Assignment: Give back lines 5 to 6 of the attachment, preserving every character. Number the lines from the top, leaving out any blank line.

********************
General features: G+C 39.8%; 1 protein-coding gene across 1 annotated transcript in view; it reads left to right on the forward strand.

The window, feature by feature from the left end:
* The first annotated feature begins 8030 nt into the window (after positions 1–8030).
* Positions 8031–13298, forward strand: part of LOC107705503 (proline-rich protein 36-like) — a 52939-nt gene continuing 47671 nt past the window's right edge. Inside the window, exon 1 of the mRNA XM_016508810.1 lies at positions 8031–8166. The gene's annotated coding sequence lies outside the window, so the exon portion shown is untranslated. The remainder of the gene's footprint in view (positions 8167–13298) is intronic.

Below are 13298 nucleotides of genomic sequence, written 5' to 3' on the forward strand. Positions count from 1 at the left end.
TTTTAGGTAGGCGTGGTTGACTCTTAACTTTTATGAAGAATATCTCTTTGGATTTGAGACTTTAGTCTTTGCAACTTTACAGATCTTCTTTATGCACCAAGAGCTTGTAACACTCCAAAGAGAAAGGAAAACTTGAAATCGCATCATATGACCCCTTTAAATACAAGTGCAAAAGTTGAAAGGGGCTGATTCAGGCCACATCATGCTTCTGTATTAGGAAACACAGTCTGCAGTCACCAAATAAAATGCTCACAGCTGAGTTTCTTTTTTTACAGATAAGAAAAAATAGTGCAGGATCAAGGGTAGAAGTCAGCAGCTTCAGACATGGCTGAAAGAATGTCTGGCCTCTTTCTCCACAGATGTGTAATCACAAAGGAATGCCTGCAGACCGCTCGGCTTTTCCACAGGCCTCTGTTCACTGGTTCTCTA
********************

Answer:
Below are 13298 nucleotides of genomic sequence, written 5' to 3' on the forward strand. Positions count from 1 at the left end.
TTTTAGGTAGGCGTGGTTGACTCTTAACTTTTATGAAGAATATCTCTTTGGATTTGAGACTTTAGTCTTTGCAACTTTACAGATCTTCTTTATGCACCAAGAGCTTGTAACACTCCAAAGAGAAAGGAAAACTTGAAATCGCATCATATGACCCCTTTAAATACAAGTGCAAAAGTTGAAAGGGGCTGATTCAGGCCACATCATGCTTCTGTATTAGGAAACACAGTCTGCAGTCACCAAATAAAATGCTCACAGCTGAGTTTCTTTTTTTACAGATAAGAAAAAATAGTGCAGGATCAAGGGTAGAAGTCAGCAGCTTCAGACATGGCTGAAAGAATGTCTGGCCTCTTTCTCCACAGATGTGTAATCACAAAGGAATGCCTGCAGACCGCTCGGCTTTTCCACAGGCCTCTGTTCACTGGTTCTCTA